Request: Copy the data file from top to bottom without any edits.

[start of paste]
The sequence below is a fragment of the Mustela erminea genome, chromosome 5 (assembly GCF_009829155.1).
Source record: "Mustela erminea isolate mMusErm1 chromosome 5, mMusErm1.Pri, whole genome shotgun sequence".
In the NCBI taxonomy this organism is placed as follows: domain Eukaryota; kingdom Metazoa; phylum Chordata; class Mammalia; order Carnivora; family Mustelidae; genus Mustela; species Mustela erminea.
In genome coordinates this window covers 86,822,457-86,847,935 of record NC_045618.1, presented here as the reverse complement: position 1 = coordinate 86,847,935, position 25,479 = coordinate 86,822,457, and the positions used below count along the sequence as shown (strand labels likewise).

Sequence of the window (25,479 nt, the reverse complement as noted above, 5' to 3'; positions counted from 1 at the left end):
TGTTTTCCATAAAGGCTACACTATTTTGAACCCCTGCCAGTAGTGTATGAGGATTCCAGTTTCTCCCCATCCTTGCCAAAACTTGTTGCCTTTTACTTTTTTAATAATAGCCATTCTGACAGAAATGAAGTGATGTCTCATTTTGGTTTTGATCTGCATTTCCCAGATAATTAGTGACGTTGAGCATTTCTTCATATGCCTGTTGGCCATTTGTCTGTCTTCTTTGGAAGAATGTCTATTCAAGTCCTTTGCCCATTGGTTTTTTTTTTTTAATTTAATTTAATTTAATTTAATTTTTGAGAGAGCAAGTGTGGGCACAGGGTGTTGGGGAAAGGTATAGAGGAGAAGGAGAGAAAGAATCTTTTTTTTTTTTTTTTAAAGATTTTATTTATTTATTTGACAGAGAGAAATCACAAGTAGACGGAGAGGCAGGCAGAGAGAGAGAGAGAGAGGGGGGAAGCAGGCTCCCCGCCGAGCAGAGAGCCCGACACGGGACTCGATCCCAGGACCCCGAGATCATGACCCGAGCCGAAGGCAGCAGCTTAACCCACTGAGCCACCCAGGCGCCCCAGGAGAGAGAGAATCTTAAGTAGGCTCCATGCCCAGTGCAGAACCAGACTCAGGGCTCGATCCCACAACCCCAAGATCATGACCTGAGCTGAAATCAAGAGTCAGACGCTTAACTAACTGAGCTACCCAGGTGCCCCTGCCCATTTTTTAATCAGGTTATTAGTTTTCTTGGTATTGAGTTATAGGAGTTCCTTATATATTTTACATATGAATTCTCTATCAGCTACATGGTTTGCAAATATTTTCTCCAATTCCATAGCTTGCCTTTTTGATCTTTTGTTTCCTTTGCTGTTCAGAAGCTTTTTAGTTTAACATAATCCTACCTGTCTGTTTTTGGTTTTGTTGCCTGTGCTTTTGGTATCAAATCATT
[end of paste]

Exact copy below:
The sequence below is a fragment of the Mustela erminea genome, chromosome 5 (assembly GCF_009829155.1).
Source record: "Mustela erminea isolate mMusErm1 chromosome 5, mMusErm1.Pri, whole genome shotgun sequence".
In the NCBI taxonomy this organism is placed as follows: domain Eukaryota; kingdom Metazoa; phylum Chordata; class Mammalia; order Carnivora; family Mustelidae; genus Mustela; species Mustela erminea.
In genome coordinates this window covers 86,822,457-86,847,935 of record NC_045618.1, presented here as the reverse complement: position 1 = coordinate 86,847,935, position 25,479 = coordinate 86,822,457, and the positions used below count along the sequence as shown (strand labels likewise).

Sequence of the window (25,479 nt, the reverse complement as noted above, 5' to 3'; positions counted from 1 at the left end):
TGTTTTCCATAAAGGCTACACTATTTTGAACCCCTGCCAGTAGTGTATGAGGATTCCAGTTTCTCCCCATCCTTGCCAAAACTTGTTGCCTTTTACTTTTTTAATAATAGCCATTCTGACAGAAATGAAGTGATGTCTCATTTTGGTTTTGATCTGCATTTCCCAGATAATTAGTGACGTTGAGCATTTCTTCATATGCCTGTTGGCCATTTGTCTGTCTTCTTTGGAAGAATGTCTATTCAAGTCCTTTGCCCATTGGTTTTTTTTTTTTAATTTAATTTAATTTAATTTAATTTTTGAGAGAGCAAGTGTGGGCACAGGGTGTTGGGGAAAGGTATAGAGGAGAAGGAGAGAAAGAATCTTTTTTTTTTTTTTTTAAAGATTTTATTTATTTATTTGACAGAGAGAAATCACAAGTAGACGGAGAGGCAGGCAGAGAGAGAGAGAGAGAGGGGGGAAGCAGGCTCCCCGCCGAGCAGAGAGCCCGACACGGGACTCGATCCCAGGACCCCGAGATCATGACCCGAGCCGAAGGCAGCAGCTTAACCCACTGAGCCACCCAGGCGCCCCAGGAGAGAGAGAATCTTAAGTAGGCTCCATGCCCAGTGCAGAACCAGACTCAGGGCTCGATCCCACAACCCCAAGATCATGACCTGAGCTGAAATCAAGAGTCAGACGCTTAACTAACTGAGCTACCCAGGTGCCCCTGCCCATTTTTTAATCAGGTTATTAGTTTTCTTGGTATTGAGTTATAGGAGTTCCTTATATATTTTACATATGAATTCTCTATCAGCTACATGGTTTGCAAATATTTTCTCCAATTCCATAGCTTGCCTTTTTGATCTTTTGTTTCCTTTGCTGTTCAGAAGCTTTTTAGTTTAACATAATCCTACCTGTCTGTTTTTGGTTTTGTTGCCTGTGCTTTTGGTATCAAATCATT